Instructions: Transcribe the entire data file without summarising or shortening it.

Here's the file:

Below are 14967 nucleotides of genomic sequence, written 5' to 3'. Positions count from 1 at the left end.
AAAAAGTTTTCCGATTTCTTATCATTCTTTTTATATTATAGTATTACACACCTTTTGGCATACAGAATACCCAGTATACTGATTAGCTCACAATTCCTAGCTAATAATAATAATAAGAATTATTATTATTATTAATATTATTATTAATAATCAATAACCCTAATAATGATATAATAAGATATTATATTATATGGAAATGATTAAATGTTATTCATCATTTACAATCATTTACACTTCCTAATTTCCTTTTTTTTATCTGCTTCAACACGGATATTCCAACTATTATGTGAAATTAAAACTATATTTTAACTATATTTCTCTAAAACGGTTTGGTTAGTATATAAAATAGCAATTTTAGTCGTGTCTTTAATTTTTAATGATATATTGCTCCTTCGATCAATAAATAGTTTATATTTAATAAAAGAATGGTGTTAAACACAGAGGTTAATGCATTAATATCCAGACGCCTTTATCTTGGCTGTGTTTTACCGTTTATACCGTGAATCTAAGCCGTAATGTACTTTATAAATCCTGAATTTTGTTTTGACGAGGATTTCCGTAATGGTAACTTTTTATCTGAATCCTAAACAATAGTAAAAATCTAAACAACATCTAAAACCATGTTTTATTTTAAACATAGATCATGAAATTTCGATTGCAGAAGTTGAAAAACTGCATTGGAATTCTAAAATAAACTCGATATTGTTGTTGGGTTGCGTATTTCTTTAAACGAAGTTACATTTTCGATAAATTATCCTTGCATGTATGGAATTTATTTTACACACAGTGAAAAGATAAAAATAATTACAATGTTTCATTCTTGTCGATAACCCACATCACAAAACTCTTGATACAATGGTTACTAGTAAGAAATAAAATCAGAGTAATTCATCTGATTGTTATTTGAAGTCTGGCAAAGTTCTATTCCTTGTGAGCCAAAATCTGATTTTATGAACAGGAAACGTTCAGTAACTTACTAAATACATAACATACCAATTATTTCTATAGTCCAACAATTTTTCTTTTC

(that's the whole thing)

Below are 14967 nucleotides of genomic sequence, written 5' to 3'. Positions count from 1 at the left end.
AAAAAGTTTTCCGATTTCTTATCATTCTTTTTATATTATAGTATTACACACCTTTTGGCATACAGAATACCCAGTATACTGATTAGCTCACAATTCCTAGCTAATAATAATAATAAGAATTATTATTATTATTAATATTATTATTAATAATCAATAACCCTAATAATGATATAATAAGATATTATATTATATGGAAATGATTAAATGTTATTCATCATTTACAATCATTTACACTTCCTAATTTCCTTTTTTTTATCTGCTTCAACACGGATATTCCAACTATTATGTGAAATTAAAACTATATTTTAACTATATTTCTCTAAAACGGTTTGGTTAGTATATAAAATAGCAATTTTAGTCGTGTCTTTAATTTTTAATGATATATTGCTCCTTCGATCAATAAATAGTTTATATTTAATAAAAGAATGGTGTTAAACACAGAGGTTAATGCATTAATATCCAGACGCCTTTATCTTGGCTGTGTTTTACCGTTTATACCGTGAATCTAAGCCGTAATGTACTTTATAAATCCTGAATTTTGTTTTGACGAGGATTTCCGTAATGGTAACTTTTTATCTGAATCCTAAACAATAGTAAAAATCTAAACAACATCTAAAACCATGTTTTATTTTAAACATAGATCATGAAATTTCGATTGCAGAAGTTGAAAAACTGCATTGGAATTCTAAAATAAACTCGATATTGTTGTTGGGTTGCGTATTTCTTTAAACGAAGTTACATTTTCGATAAATTATCCTTGCATGTATGGAATTTATTTTACACACAGTGAAAAGATAAAAATAATTACAATGTTTCATTCTTGTCGATAACCCACATCACAAAACTCTTGATACAATGGTTACTAGTAAGAAATAAAATCAGAGTAATTCATCTGATTGTTATTTGAAGTCTGGCAAAGTTCTATTCCTTGTGAGCCAAAATCTGATTTTATGAACAGGAAACGTTCAGTAACTTACTAAATACATAACATACCAATTATTTCTATAGTCCAACAATTTTTCTTTTC